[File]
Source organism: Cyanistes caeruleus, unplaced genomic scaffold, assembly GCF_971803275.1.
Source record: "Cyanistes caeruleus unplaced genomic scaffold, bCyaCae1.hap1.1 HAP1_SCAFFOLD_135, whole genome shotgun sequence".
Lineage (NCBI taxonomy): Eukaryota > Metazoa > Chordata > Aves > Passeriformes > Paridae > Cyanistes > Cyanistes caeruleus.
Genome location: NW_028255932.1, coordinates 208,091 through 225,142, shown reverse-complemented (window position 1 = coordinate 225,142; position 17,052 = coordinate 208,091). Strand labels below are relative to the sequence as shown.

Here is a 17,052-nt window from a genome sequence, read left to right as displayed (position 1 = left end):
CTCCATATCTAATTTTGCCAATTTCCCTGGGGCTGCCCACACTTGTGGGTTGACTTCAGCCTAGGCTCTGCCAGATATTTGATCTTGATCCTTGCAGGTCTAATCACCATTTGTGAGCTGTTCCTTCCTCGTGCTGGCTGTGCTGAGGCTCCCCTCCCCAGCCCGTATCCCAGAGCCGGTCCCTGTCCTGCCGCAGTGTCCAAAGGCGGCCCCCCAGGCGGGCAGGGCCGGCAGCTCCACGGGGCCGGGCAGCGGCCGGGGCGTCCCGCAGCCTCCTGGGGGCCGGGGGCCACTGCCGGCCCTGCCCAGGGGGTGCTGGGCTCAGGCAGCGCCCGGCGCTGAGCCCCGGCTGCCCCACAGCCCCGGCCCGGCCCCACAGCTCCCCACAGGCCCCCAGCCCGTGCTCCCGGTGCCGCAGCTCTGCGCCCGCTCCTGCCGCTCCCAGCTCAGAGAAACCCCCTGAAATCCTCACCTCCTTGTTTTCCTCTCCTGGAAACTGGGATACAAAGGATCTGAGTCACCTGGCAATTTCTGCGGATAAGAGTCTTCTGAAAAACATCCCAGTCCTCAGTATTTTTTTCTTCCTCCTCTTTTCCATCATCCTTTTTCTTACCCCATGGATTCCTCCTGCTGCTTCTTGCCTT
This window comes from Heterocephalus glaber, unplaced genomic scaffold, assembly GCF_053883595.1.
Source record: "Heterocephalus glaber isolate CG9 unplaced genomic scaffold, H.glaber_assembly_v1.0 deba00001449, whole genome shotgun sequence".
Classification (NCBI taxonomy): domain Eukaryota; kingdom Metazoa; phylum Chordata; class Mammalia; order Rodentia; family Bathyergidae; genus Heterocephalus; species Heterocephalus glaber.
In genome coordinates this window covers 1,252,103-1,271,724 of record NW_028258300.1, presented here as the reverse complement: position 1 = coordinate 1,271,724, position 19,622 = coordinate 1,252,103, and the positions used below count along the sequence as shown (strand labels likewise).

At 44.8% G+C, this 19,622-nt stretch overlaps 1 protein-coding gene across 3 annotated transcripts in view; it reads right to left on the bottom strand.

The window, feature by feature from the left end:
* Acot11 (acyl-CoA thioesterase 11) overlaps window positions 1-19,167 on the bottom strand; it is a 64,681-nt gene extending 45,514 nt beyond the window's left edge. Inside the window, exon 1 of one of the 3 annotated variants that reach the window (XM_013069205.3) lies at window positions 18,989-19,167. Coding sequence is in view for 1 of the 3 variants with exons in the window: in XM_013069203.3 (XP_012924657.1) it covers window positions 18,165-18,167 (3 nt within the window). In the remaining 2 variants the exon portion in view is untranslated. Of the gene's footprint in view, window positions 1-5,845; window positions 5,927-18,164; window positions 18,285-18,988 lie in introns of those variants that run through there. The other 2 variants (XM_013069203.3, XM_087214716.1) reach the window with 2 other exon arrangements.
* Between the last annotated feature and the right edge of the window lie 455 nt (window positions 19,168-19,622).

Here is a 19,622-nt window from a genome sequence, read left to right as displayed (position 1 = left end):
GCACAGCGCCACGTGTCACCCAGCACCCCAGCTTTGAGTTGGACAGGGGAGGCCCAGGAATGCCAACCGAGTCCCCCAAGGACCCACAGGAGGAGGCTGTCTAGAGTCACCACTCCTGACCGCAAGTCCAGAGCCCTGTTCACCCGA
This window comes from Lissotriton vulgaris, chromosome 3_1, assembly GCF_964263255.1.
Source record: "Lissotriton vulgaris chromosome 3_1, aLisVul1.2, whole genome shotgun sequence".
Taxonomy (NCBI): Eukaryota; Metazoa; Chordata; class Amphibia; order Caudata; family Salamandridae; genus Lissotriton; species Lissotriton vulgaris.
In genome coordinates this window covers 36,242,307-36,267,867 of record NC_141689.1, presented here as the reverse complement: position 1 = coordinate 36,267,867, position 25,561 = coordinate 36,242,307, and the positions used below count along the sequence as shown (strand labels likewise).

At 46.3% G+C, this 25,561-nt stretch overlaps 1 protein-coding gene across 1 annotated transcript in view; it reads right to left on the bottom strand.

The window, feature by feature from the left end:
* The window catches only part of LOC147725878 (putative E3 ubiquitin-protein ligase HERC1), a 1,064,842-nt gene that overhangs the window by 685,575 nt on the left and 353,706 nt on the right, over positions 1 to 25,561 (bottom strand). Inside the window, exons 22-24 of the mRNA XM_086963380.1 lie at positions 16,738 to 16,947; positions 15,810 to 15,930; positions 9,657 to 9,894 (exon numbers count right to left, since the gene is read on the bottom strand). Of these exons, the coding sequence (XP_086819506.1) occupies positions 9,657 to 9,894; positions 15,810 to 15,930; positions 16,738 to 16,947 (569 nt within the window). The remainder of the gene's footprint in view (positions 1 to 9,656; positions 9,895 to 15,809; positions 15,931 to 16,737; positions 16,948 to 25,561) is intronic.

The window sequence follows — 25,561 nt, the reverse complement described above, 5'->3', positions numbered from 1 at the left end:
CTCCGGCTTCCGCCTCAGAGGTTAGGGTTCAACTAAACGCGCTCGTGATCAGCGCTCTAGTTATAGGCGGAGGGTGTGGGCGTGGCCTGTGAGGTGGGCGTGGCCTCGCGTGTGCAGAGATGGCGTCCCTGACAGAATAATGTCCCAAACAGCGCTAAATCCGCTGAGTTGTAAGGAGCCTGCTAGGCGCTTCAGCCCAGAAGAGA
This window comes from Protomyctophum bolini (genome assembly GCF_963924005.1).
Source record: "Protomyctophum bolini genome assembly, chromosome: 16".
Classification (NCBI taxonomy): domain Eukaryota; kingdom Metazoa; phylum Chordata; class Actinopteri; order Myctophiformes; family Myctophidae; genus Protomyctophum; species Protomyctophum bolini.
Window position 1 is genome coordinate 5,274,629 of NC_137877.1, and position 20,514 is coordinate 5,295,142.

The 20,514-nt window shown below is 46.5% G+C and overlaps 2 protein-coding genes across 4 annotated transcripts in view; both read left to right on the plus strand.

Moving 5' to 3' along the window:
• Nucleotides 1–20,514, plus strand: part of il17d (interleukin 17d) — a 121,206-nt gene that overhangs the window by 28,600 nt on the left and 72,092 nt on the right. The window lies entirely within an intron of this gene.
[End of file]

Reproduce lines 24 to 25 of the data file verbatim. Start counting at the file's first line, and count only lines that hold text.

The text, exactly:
The window sequence follows — 25,561 nt, the reverse complement described above, 5'->3', positions numbered from 1 at the left end:
CTCCGGCTTCCGCCTCAGAGGTTAGGGTTCAACTAAACGCGCTCGTGATCAGCGCTCTAGTTATAGGCGGAGGGTGTGGGCGTGGCCTGTGAGGTGGGCGTGGCCTCGCGTGTGCAGAGATGGCGTCCCTGACAGAATAATGTCCCAAACAGCGCTAAATCCGCTGAGTTGTAAGGAGCCTGCTAGGCGCTTCAGCCCAGAAGAGA